Tighten both ends of the string with one hand while fixing the first row (from head to grip) with one of the two clamps using your other hand.

Inserting the string into the string gripper

    Now insert the short end into the string gripper and slowly move the rod into the horizontal position. It will hardly come to rest in the exact horizontal position, rather it will drop further down. If the rod doesn't even reach the horizontal position you will have to release it, insert the string a little looser and try once again. If the rod drops further down you have to hold the string gripper with one hand while you move the rod a little back above the horizontal position using the other hand. Now let it drop down again and repeat this procedure until the rod comes to rest in the exact horizontal position. You will get a feeling for this procedure soon.
    In this position the string is tightened with the tension adjusted on the rod. Now fix the second row with the second clamp and release the weight rod into the vertical position while taking the string out of the tensioner.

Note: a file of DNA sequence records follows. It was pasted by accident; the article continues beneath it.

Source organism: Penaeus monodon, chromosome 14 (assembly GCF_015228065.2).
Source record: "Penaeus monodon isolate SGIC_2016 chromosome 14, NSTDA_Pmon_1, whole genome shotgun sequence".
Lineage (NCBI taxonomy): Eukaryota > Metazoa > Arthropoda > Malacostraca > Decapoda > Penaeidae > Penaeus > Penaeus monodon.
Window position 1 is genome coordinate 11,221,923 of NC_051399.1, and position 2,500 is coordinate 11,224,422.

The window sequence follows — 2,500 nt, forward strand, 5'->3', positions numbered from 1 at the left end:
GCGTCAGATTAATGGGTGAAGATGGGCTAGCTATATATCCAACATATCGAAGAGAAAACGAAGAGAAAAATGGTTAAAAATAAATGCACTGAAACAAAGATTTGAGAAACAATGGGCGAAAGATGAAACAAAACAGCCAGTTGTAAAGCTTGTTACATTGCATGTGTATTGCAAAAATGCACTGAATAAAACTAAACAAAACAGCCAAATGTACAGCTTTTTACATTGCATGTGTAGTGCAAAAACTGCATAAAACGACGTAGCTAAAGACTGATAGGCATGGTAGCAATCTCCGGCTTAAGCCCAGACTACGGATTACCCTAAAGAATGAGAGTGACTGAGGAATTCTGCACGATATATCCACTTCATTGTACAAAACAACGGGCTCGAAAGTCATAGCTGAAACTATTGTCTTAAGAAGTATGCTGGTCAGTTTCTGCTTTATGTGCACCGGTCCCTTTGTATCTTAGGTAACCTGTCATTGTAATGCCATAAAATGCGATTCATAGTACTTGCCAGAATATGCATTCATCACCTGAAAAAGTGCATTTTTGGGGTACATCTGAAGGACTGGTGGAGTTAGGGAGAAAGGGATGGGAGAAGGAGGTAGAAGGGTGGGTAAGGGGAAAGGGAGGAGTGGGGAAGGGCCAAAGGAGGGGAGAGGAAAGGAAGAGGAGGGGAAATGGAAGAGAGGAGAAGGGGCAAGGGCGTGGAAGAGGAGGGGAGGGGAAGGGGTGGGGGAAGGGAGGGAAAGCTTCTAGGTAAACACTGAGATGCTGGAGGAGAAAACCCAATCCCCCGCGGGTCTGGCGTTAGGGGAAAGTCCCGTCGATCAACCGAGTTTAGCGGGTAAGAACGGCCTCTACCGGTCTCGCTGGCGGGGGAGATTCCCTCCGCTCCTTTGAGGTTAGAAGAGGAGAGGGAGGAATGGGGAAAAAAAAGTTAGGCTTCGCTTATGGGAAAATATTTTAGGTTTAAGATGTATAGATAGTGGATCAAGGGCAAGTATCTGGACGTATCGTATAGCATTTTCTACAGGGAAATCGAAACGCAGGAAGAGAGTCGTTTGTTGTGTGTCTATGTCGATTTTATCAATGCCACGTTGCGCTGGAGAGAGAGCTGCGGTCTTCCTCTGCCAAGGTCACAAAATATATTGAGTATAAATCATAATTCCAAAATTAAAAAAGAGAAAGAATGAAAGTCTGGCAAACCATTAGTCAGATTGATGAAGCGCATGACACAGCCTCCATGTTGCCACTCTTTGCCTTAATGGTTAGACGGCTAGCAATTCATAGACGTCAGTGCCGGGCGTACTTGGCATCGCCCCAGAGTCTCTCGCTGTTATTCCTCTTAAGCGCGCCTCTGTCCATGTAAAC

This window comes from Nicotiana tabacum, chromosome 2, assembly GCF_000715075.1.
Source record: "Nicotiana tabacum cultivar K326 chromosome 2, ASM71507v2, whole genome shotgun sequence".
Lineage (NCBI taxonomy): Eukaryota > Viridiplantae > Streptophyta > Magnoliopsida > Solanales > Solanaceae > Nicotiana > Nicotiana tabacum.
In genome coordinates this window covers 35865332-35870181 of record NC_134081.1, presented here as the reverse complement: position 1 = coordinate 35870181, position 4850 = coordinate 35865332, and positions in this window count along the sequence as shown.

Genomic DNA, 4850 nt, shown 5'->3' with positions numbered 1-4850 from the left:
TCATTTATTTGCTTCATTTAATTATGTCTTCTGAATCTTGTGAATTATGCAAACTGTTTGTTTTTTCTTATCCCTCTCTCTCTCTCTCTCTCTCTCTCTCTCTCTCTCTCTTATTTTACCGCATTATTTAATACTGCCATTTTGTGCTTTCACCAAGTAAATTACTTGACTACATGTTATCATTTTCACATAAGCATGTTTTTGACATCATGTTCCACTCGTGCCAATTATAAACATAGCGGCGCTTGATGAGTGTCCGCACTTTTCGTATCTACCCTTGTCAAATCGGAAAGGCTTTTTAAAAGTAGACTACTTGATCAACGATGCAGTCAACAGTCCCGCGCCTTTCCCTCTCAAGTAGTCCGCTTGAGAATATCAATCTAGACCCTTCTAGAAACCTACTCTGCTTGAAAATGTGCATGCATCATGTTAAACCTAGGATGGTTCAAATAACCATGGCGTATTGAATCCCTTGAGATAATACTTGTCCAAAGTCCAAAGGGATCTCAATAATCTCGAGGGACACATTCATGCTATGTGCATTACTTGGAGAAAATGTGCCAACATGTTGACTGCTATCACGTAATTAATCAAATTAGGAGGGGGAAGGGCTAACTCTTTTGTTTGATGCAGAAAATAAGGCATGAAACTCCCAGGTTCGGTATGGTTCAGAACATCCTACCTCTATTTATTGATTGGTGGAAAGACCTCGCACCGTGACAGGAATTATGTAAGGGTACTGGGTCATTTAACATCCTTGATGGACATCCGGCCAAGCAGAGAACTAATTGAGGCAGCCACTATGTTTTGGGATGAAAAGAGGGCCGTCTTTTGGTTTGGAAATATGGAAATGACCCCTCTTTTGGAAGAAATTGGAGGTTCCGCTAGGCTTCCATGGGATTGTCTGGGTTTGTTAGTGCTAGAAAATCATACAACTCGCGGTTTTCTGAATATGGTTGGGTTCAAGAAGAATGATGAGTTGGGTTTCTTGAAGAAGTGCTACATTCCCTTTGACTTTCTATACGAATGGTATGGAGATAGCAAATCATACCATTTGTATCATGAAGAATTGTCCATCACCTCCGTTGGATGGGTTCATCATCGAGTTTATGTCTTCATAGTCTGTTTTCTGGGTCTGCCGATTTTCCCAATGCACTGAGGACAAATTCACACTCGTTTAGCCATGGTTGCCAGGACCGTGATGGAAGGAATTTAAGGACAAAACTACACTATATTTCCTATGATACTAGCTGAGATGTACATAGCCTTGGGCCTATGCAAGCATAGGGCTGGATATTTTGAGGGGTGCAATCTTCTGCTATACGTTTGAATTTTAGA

If you're using a spring tensioner you have to crank until the spring reaches the tension you have adjusted and automatically locks out the crank mechanism.
    Follow the same scheme for the rest of the main strings. It's important that you do not string one half and then the other half of the racquet; you should rather string symmetrically to lower the stress on the racquet. While the weight rod is in the horizontal position, release the clamp next to the string being tightened and fix the currently tightened row with it. Never release the outermost clamp! You would have to start from the beginning!